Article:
British Columbia Mine Reclamation Symposium

Standard procedures for habitat monitoring in British Columbia Bonner, Lynne 1994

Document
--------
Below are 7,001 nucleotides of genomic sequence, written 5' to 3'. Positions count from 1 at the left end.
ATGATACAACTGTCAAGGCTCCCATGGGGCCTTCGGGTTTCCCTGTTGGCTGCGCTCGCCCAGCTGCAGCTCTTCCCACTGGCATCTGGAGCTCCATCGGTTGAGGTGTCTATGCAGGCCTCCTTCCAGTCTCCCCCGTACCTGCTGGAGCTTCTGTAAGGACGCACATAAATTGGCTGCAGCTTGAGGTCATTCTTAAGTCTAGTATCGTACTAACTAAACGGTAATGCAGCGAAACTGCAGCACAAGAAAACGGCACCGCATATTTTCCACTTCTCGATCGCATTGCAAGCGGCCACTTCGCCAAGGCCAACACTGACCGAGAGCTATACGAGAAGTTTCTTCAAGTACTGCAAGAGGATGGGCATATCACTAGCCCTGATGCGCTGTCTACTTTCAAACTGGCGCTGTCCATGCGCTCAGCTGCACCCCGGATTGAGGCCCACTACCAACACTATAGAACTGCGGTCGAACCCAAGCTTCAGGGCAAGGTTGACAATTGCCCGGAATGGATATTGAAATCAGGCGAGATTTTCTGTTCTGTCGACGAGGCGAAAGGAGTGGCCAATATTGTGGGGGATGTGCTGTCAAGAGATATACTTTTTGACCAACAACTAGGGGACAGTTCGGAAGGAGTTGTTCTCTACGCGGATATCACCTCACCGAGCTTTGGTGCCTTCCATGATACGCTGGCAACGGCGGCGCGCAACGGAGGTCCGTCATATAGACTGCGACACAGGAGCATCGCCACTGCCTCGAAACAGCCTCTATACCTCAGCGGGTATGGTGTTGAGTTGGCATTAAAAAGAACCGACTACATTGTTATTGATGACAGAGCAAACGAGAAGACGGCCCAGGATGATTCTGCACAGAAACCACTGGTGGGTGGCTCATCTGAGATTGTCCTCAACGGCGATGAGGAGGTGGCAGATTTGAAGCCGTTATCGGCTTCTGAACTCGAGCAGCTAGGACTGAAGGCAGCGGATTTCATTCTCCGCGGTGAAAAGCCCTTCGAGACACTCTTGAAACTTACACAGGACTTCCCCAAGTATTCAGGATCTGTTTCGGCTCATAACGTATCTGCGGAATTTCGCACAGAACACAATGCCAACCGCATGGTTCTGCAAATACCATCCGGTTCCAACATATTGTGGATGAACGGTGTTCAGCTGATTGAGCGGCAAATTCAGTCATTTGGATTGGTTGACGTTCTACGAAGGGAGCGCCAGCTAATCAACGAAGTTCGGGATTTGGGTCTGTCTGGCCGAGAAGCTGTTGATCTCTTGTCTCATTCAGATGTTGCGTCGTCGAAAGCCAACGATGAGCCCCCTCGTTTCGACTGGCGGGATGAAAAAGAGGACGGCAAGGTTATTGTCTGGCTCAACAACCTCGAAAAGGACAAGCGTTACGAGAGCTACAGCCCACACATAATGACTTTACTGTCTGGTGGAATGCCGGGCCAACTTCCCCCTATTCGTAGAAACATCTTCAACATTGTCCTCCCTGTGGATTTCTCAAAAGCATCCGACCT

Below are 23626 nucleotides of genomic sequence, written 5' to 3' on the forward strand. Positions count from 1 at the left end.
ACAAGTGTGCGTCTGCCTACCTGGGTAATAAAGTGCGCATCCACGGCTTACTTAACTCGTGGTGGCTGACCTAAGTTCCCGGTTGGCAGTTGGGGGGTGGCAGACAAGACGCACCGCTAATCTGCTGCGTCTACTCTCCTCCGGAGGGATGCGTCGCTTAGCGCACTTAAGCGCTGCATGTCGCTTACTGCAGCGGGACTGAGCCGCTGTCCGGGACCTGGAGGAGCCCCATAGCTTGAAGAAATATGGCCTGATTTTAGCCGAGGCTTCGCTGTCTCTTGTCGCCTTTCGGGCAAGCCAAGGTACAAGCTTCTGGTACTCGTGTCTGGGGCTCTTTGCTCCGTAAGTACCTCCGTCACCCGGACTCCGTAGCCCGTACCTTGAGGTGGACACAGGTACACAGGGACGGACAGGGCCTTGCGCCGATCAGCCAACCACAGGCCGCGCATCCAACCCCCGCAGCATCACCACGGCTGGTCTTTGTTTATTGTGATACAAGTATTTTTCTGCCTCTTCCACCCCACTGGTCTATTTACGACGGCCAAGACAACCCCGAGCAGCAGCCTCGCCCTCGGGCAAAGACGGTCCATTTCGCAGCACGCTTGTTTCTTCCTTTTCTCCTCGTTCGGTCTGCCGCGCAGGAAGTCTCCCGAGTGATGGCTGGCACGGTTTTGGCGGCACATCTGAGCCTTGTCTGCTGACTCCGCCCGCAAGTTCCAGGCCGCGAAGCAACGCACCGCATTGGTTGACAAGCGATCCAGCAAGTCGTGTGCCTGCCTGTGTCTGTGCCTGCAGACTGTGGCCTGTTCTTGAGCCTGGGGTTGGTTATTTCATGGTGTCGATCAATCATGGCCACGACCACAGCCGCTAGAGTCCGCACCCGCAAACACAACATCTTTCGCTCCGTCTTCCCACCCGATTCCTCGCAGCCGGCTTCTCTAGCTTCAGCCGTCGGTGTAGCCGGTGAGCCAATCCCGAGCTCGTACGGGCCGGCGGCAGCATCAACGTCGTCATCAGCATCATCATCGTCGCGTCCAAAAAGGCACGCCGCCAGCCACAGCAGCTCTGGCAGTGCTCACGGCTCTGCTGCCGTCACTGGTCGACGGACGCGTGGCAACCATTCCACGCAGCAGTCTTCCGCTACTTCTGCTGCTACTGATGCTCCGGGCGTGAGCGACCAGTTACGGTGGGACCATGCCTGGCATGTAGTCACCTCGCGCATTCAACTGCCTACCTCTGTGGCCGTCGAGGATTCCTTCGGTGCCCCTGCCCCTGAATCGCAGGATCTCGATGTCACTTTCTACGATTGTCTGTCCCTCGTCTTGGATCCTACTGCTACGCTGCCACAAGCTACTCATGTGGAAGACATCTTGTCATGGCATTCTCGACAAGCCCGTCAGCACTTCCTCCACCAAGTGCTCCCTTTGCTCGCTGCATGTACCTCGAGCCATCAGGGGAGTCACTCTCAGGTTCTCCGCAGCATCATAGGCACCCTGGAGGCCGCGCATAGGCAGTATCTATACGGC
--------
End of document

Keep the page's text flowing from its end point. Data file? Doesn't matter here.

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Proceedings of the 18th Annual British Columbia Mine Reclamation Symposium in Vernon, BC, 1994. The Technical and Research Committee on Reclamation STANDARD PROCEDURES FOR HABITAT MONITORING IN BRITISH COLUMBIA Lynne Bonner Habitat Management Specialist, Wildlife Branch, Ministry of Environment, Lands and Parks, Victoria, B.C. ABSTRACT The complexity of ecosystem management in British Columbia requires an adaptive approach of inventory, planning, monitoring, evaluating and revised planning. Monitoring is a key part of this process and resource managers need practical tools for monitoring and evaluating the effectiveness of management practices such as wildlife habitat enhancement or rehabilitation treatments. A carefully designed habitat monitoring program documenting temporal changes in vegetation and site conditions will indicate whether or not the habitat management objectives have been achieved. For habitat monitoring to be useful, information must be collected systematically and consistently so that comparisons can be made before and after the treatment. Recently, a joint effort between the Ministry of Environment, Lands & Parks and the Ministry of Forests has lead to the development of the Procedures for Environmental Monitoring in Range and Wildlife Habitat Management (Habitat Monitoring Committee, 1990). This manual provides a series of standard definitions, procedures and forms for collecting data on changes in vegetative cover resulting from timber removal, site rehabilitation, prescribed burning, planting, brushing or stand tending. Monitoring requirements for activities such as grazing, herbicide or fertilization application, and water level manipulation are also addressed. The manual includes guidelines for site selection and sampling design. A computerized database has been developed in conjunction with the manual. Information from the data forms can be entered into the Habitat Monitoring Data Base for storage, analysis and comparison with similar projects. INTRODUCTION Adaptive Management of Ecosystems A healthy ecosystem supports a diversity of wildlife by providing a diversity of habitats. Many ecosystems are adapted to periodic natural disturbances (such as wildfire, flood, etc.). However, the impacts of human activities in British Columbia over the past century and especially in recent decades is not only stressing these ecosystems, but in some areas of the province is leading to the loss of important wildlife habitats. 158 Proceedings of the 18th Annual British Columbia Mine Reclamation Symposium in Vernon, BC, 1994. The Technical and Research Committee on Reclamation Natural resource managers arc now coming to realize that it is not enough to manage individual species or parts of habitats in isolation from their ecological, social and economic contexts. The emerging concept of ecosystem management means integrating all these things over a range of temporal and spatial scales. This approach calls for continued improvement in our knowledge through long-term, interdisciplinary ecosystem research and development. (Salwasser, 1993) But ecosystems are complex and we cannot know all the answers with complete certainty. Management options that disrupt habitat will be chosen and decisions made now, whether or not we have a high degree of certainty about the outcome (Lertzman, 1993). Thus, to ensure sound management decisions are made, a continuing process of action based on planning, monitoring, evaluation and adjustment is required. This process is called adaptive management (Figure 1) and it is a crucial element of any ecosystem-based strategy (Holling, 1978) (Walters, 1986).  Figure 1.       The adaptive management process (Forest Ecosystem Management Assessment Team, July 1993) Monitoring Monitoring is a cornerstone of adaptive ecosystem management (U.S. Dept. of Agriculture, 1993). Ecosystems can be considered at a wide variety of scales, depending on the variability and value of the resources and the dynamic processes to which they are subject. Different scales of 159 Proceedings of the 18th Annual British Columbia Mine Reclamation Symposium in Vernon, BC, 1994. The Technical and Research Committee on Reclamation ecosystem management: require different scales of monitoring. Research is needed to understand ecological processes at all these scales and to guide development of management options. The greater the uncertainty in any given management option, the more detailed, research level monitoring is required. Operational monitoring, on the other hand, is appropriate for site level activities based on management options with a greater level of knowledge or certainty of the outcome. It is also an important component of the feedback loop in adaptive management, determining project success or failure and contributing to revised management goals for planning of future projects. To be effective both in terms of costs and data collection, those doing monitoring should "strive to achieve the greatest degree of collective efficiency such as using common guidelines and standards for integration of data from individual projects into a common regional data base." (Forest Ecosystem Management Assessment Team, 1993). STANDARD HABITAT MONITORING PROCEDURES The Procedures   for Habitat Monitoring Manual The Procedures for Environmental Monitoring in Range and Wildlife Habitat Management (Habitat Monitoring Committee, 1990) is a joint effort between the Ministry of Environment, Lands & Parks and the Ministry of Forests. Development of these procedures grew out of a concern that a better understanding was needed of the results of the range and wildlife habitat improvement programs the two Ministries have implemented over the past decade, and the secondary impacts of resource extraction and management. The Habitat Monitoring Committee, with members from both Ministries, was formed in 1985. The Committee's task was to develop a set of standardized procedures and data collection forms to ensure habitat monitoring in the province would be carried out consistently and the results comparable between projects. In 1990 the Committee produced the Procedures for Environmental Monitoring in Range and Wildlife Habitat Management (referred to as the Procedures for Habitat Monitoring from here on). Building on existing standards in the Ministry of Environment, Lands and Parks (Luttmerding et al, 1990) and in the Ministry of Forests (B.C. Ministry of Forests and Lands, 1987), (ibid, 1988), (Trowbridge et al., 1989), this manual provides monitoring requirements for the most common habitat management techniques. The techniques described are listed in Table 1. 160 Proceedings of the 18th Annual British Columbia Mine Reclamation Symposium in Vernon, BC, 1994. The Technical and Research Committee on Reclamation The manual contains a series of standard forms (EM1 through EM9) for collecting data on changes resulting from these management techniques. Various combinations of the forms are required depending on the technique being monitored. Table 2 provides examples of the forms required for a number of habitat management techniques. Note that the last three forms listed are not EM forms. These forms, described in Luttmerding et al. (1990), are optional but can be used when more details on soils, commercial tree species or wildlife responses to habitat manipulation are required. A more detailed matrix of reporting and monitoring forms is included in the manual to show how the Procedures for Habitat Monitoring dovetails with existing forms and reporting procedures in the two ministries. Site Selection It is rarely possible to monitor the entire area of a habitat treatment, unless it is exceptionally small. Therefore, a sampling strategy should be based on selecting sites that are ecologically representative of the area as a whole. Monitoring data from ecologically representative sites may then be generalized for the treatment area, thus lowering monitoring time and costs. (Bailey, 1991) In British Columbia, a hierarchical system is used to classify regional ecosystems (ecoregions), zonal ecosystems (biogeoclimatic units), and local ecosystems (biophysical habitat classes) (Demarchi, 1992). Site selection described in the Procedures for Habitat Monitoring is based on biophysical habitat classes or units. These are relatively homogeneous in topography, landform, present vegetation, and soils. Sampling is carried out in one or more of these habitat units within a treatment area. 161 Table 1. Habitat management techniques described in the Procedures for Habitat Monitoring Proceedings of the 18th Annual British Columbia Mine Reclamation Symposium in Vernon, BC, 1994. The Technical and Research Committee on Reclamation Sampling Design Two levels of sampling intensity are described in the Procedures for Habitat Monitoring. These descriptions are based on methodologies developed by the Ministry of Forests and Lands (1988) for range inventory. The minimum level, reconnaissance sampling, documents the average environmental and vegetative conditions. A single macroplot and associated microplots are established in a representative area of the habitat unit (Figure 2). When more detailed assessments are required to determine the effectiveness of a treatment over time, multiplet sampling is used. A transect or sample strip is randomly selected within a habitat unit and four circular macroplots are laid out along the strip (Figure 3). These macroplots are used for pre- and post-treatment monitoring. An important element of habitat monitoring that is often overlooked is the collection of pre- treatment data. The site and vegetation conditions existing prior to habitat manipulation is the baseline to which all subsequent monitoring data is compared. Furthermore, because the adaptive 162 Table 2. Habitat monitoring form requirements by habitat management technique Proceedings of the 18th Annual British Columbia Mine Reclamation Symposium in Vernon, BC, 1994. The Technical and Research Committee on Reclamation  Figure 2. Plot layout for reconnaissance sampling (Habitat Monitoring Committee, 1990)  Figure 3. Plot layout for multiplet sampling (Habitat Monitoring Committee, 1990) 163 Proceedings of the 18th Annual British Columbia Mine Reclamation Symposium in Vernon, BC, 1994. The Technical and Research Committee on Reclamation management process is intrinsically a learning process, documenting changes in a particular habitat type may provide relevant information for making decisions on future projects in similar habitats. The Habitat Monitoring Data Base In 1991 the Habitat Monitoring Data Base was developed as a companion to the Procedures for Habitat Monitoring manual. This is a data system residing on British Columbia System Corporation's central VAX computer in Victoria. It is accessible from any Ministry of Forests and Ministry of Environment, Lands and Parks office in the province. Monitoring data collected on the EM data forms from habitat management projects all over the province are entered into this data base. To date, approximately 75 projects consisting of a total of almost 2,000 sites have been entered into the database. Simple analysis reports such as changes in vegetation composition and abundance, can be generated by project, by treatment type and by region (for example, see Thompson, 1993). The project manager is responsible for ensuring data is input to the Habitat Monitoring Data Base and that data entry is part of the project's monitoring objectives. Data Base Administrators (one from each ministry — the author is the Ministry of Environment, Lands and Parks' Habitat Monitoring Data Base Administrator) are responsible for arranging access to the data system and ensuring standards for data quality are maintained. Resource managers considering a habitat improvement project may wish to query the Habitat Monitoring Data Base during the planning phase of their project. Information on the response of similar habitat types to various management techniques can facilitate the planning/decision-making process and lead to a higher likelihood of success for the proposed project. Mine Reclamation and Habitat Monitoring Generally, there are two scenarios where the Procedures for Habitat Monitoring would be appropriate for use in monitoring mine reclamation sites: 1) reclamation projects where the management objective is to restore wildlife habitat that was present prior to mining activities (eg. seeding and planting of native forage species); and 2) mitigation for wildlife habitat loss due to mining activities (eg. ungulate winter range) through application of a particular habitat management technique (eg. prescribed fire, thinning, slashing). 164 Proceedings of the 18th Annual British Columbia Mine Reclamation Symposium in Vernon, BC, 1994. The Technical and Research Committee on Reclamation What are the advantages to the mining industry for using these standard habitat monitoring procedures? The Procedures for Habitat Monitoring provides an opportunity to: 1) use existing procedures and data storage facilities; 2) access existing wildlife habitat improvement data for planning purposes; 3) achieve greater consistency between observers and between projects; 4) facilitate contract administration and quality control by reference to the Procedures for HabitatMonitoring', and, 5) begin building a province-wide data base on mine reclamation or rehabilitation projects for wildlife habitat. Summary Increasing pressures of resource development in British Columbia necessitate an adaptive approach to ecosystem management. Resource managers must evaluate the expected effects of management options, monitor the outcome and adjust management practices accordingly. The Procedures for Habitat Monitoring provides a practical, operational-level tool for adaptive management of wildlife habitat. By providing standard procedures for data collection it allows for more effective and comparable monitoring of habitat improvement projects around the province. REFERENCES Bailey, R.G. 1991. Design of ecological networks for monitoring global change. Environmental Conservation 18 (2): 173-175 B.C. Ministry of Forests and Lands. 1987. Range inventory manual, Range Section, Integrated Resources Branch, Victoria. B.C. Ministry of Forests and Lands. 1988. Forest inventory manual, Chapter 3. Inventory Branch, Victoria. Demarchi, D.A. 1992. Biophysical Habitat Classification in British Columbia: A System for mapping mountainous ecosystems, pp 39-46. In: Ingram, G.B. and M.R. Moss [Editors]. Landscape Approaches to Wildlife and Ecosystem Management. Proceedings of the Second Symposium of the Canadian Society for Landscape Ecology and Management: University of British Columbia, Man 1990. 267 pp. Forest Ecosystem Management Assessment Team. July 1993. Forest ecosystem management: an ecological, economic and social assessment. Report of the Forest Ecosystem Management Assessment Team. 165 Proceedings of the 18th Annual British Columbia Mine Reclamation Symposium in Vernon, BC, 1994. The Technical and Research Committee on Reclamation Habitat Monitoring Committee. 1990. Procedures for environmental monitoring in range and wildlife habitat management. Draft edition version 4.1. British Columbia Ministry of Environment and British Columbia Ministry of Forests, Victoria, B.C. 196 pp. Holling, C.S. [Ed.]. 1978. Adaptive environmental assessment and management. John Wiley and Sons, New York. Lertzman, Ken. 1993. Biodiversity research in British Columbia: what should be done? In: Our Living Legacy: Proceedings of a Symposium on Biological Diversity. M.A. Fenger et al. [Editors], pp339-352. Royal British Columbia Museum, Victoria, B.C. Luttmerding, H.A., D.A. Demarchi, E.G. Lea, D.V. Meidinger, and T. Void. 1990. Describing ecosystems in the field. MOE Manual 11. Ministry of Environment, Lands and Parks, Victoria, B.C. Salwasser, Hal. 1993. Ecosystem management. Paper presented at the Habitat Protection Annual General Meeting, April 21, 1993, Yellow Point. Integrated Management Branch, Ministry of Environment, Lands and Parks, Victoria, B.C. Thompson, Carol. 1993. Analysis of habitat monitoring data (including Habitat Conservation Fund projects) from 1986 through 1991. Unpublished report. Wildlife Branch, Ministry of Environment, Lands and Parks, Victoria, B.C. Trowbridge, R. B. Hawkes, A. Macadam and J. Parminter. 1989. Field handbook for prescribed fire assessments in British Columbia; logging slash fuels. FRDA Handb. 001. Co-published by B.C. Ministry of For. and Lands, Victoria and Gov. of Can., -Can/B.C. Econ. and Regional Dev. Agreement. Victoria, 63pp. U.S. Department of Agriculture. 1993. Eastside forest ecosystem health assessment. Volume 1: Executive Summary. Walters, C. 1986. Adaptive management of renewable resources. New York: MacMillan Publishing Co., New York. 166